As business and IT leaders adopt new operating models and organize around rapidly shifting customer and business prioritization, they are embracing value stream management as their preferred approach. The rate of change is forcing organizations to rethink how to expedite value as they seek to transform and stay relevant. In the previous two blogs, “Seven Key Factors to a Successful PMO Transformation” and “Program Management as a Service – Transforming the PMO Through a Scalable Service Model,” these issues were explored in detail. In this article, we discuss how organizations can achieve the benefits of value streams by implementing six key practices.
Value stream management is a practice increasingly adopted by organizations to identify, prioritize, fund and execute initiatives that add value for customers while breaking down the barriers and inefficiencies of traditional program management approaches. It enables organizations to understand and prioritize customer needs and to identify a comprehensive series of steps required to provide products or services (value) to internal and external customers. Organizations moving toward value streaming must adopt a customer-centric, agile and continuous-improvement mindset.
Traditional practices organize around functional silos designed for their own localized optimization, rather than the end-to-end value being delivered across areas. Legacy portfolio practices for identifying initiatives, allocating budgets and executing delivery are often inefficient due to multiple handoffs and delays, and a lack of systemic visibility. A value stream management approach, on the other hand, provides organizations improved visibility into end-to-end complex processes, and optimizes the flow of value.
In summary, transformation offices are experiencing several key benefits from value streaming, including:
- Alignment of people around common goals
- Creation of a concrete vision for true value
- Reduced churn and handoffs to optimize effort
- Visibility across the entire value chain
- Enablement of teams to quickly pivot and accelerate value delivery
- Organized resources around long-lived projects, with stable and focused teams that are effective at delivering value
- Elimination of short-term projects over time.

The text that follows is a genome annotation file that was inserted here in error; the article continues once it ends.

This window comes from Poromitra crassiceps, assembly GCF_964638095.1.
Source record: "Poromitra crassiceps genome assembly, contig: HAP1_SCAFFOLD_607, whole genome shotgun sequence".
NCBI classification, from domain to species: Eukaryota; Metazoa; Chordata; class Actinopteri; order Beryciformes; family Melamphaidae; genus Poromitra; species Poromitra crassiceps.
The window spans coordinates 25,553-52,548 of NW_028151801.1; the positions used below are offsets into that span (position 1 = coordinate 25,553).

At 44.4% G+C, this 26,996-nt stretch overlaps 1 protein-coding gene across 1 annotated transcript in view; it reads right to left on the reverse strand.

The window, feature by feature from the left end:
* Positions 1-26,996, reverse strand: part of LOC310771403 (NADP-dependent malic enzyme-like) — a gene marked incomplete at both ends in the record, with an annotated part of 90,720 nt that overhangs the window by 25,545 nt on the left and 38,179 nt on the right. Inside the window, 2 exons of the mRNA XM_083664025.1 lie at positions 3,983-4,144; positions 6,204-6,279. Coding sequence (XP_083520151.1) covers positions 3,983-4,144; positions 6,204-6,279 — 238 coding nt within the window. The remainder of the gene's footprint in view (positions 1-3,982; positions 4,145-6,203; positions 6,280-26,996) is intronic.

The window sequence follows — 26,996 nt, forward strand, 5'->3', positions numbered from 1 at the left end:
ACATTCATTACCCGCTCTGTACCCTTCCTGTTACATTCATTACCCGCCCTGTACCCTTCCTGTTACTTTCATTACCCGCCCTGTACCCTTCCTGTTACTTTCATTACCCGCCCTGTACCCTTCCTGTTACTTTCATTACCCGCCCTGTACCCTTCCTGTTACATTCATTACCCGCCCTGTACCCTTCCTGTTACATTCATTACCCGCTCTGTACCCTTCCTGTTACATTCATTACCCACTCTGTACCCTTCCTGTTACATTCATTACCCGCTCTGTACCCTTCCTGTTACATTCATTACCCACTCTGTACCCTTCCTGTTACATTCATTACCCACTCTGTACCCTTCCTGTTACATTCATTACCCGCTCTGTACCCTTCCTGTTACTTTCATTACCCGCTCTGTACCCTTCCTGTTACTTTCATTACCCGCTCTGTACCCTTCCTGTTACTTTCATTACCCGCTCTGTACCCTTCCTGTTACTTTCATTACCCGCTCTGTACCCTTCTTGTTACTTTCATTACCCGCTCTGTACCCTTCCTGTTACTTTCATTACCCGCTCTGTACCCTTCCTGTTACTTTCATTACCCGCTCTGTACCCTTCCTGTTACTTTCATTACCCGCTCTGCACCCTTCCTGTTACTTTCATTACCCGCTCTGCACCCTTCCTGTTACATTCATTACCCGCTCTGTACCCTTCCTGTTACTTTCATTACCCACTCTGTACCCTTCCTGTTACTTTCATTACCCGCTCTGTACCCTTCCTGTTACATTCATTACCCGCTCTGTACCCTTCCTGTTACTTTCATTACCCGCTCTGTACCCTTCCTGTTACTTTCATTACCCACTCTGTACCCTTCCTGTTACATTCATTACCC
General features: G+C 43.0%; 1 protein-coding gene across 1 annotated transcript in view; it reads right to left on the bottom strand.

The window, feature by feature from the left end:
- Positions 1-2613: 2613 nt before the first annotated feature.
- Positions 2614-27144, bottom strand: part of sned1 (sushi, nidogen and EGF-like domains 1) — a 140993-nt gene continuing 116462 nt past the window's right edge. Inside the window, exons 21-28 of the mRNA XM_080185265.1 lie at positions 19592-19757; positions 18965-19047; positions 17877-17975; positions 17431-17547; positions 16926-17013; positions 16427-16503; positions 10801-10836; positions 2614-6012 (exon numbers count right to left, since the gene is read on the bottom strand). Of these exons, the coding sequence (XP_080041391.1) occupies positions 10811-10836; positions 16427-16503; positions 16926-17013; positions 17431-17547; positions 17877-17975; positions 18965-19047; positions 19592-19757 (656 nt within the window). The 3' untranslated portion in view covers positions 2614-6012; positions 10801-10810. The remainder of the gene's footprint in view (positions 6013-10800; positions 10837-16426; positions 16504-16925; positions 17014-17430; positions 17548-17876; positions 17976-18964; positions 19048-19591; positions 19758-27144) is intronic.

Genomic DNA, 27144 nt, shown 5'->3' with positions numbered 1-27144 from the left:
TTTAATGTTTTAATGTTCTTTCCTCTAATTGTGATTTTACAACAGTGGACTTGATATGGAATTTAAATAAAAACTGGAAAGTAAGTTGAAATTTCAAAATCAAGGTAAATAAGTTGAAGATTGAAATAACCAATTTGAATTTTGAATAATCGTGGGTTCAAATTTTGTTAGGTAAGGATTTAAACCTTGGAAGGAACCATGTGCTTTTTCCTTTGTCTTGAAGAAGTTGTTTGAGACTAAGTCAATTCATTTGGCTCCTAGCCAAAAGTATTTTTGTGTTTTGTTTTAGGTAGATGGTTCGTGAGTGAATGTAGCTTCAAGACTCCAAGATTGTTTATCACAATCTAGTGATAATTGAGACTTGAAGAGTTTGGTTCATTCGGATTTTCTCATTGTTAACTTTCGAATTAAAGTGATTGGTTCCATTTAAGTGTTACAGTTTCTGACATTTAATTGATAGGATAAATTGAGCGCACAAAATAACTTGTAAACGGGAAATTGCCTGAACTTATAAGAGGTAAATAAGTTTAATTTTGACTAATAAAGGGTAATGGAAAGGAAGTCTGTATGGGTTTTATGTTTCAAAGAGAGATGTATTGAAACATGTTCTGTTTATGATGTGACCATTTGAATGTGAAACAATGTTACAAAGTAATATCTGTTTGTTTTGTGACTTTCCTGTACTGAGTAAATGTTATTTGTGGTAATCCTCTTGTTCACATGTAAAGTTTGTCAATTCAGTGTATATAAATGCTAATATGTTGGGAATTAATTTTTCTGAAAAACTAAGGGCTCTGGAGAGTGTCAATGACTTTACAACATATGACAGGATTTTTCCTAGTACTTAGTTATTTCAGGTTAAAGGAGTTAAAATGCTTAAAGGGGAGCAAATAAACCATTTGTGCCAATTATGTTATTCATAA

How Do I Get Started?
The transformation office should consider these three recommended actions before moving to a value stream management approach:
- Understand what value stream is – The concept is imperative to adopting lean business practices. As mentioned earlier, a value stream is how work flows through the system to fulfill a customer need and deliver value. This includes business, technology and other areas.
- Identify the organization’s value stream – An organization’s value stream can be identified by mapping products, projects and initiatives to the end-to-end streams or flows by which value will be delivered. A lean business technique, value-stream mapping allows the organization to visualize the end-to-end steps and systems that comprise the value stream. The technique also helps to illuminate the people organized into cross-functional teams to focus on value delivery.
- Seek continuous improvement – Value stream management needs to be aligned with specific and measurable targets to support actionable solutions. While value mapping, organizations should seek to eliminate waste from processes and flows. Avoid separating the components, as doing so will diminish the impact of the technique and make it more difficult to prioritize optimization efforts.
Six Key Practices to Accelerate Value Delivery
To attain greater benefits, organizations are transitioning to lean portfolio management (LPM), an agile and systems-based method used to consider how best to align strategy and investment funding with business-value priorities. LPM enables companies to deliver products and services faster to their customers and ensures that the organization is working toward delivering the most valuable work first and aligning the work to support the corporate strategic objectives. The company’s strategic goals and objectives guide the LPM team to define the portfolio vision, strategic themes and value streams that connect the portfolio work to the strategy of the organization. There are six leading practices when managing values streams: